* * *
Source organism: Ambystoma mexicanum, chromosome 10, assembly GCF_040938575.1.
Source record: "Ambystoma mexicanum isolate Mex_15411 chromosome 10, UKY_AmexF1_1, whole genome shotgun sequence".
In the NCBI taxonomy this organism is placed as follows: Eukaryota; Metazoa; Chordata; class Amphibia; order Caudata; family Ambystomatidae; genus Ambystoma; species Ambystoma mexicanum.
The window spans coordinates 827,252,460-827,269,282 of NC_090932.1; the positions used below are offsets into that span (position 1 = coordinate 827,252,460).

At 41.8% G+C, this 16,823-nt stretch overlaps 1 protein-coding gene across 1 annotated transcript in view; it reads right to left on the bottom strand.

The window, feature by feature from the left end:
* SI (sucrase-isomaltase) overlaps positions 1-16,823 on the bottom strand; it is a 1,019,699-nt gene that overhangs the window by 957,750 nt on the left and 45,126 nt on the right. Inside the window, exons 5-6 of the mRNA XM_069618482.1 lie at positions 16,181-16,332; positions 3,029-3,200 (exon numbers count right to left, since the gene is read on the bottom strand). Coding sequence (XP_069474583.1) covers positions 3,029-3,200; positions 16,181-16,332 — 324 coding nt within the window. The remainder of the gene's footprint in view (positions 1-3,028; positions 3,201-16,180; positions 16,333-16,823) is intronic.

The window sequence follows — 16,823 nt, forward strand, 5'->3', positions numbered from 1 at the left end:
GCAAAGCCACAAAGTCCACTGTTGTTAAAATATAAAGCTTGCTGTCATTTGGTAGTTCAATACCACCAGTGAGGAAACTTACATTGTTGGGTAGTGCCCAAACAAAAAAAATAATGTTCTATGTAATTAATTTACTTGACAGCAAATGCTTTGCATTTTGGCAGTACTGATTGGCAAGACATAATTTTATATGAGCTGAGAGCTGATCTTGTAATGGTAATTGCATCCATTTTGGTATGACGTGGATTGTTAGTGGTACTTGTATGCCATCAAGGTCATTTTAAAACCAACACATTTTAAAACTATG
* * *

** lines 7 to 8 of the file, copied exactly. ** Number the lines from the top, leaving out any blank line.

* SI (sucrase-isomaltase) overlaps positions 1-16,823 on the bottom strand; it is a 1,019,699-nt gene that overhangs the window by 957,750 nt on the left and 45,126 nt on the right. Inside the window, exons 5-6 of the mRNA XM_069618482.1 lie at positions 16,181-16,332; positions 3,029-3,200 (exon numbers count right to left, since the gene is read on the bottom strand). Coding sequence (XP_069474583.1) covers positions 3,029-3,200; positions 16,181-16,332 — 324 coding nt within the window. The remainder of the gene's footprint in view (positions 1-3,028; positions 3,201-16,180; positions 16,333-16,823) is intronic.

The window sequence follows — 16,823 nt, forward strand, 5'->3', positions numbered from 1 at the left end: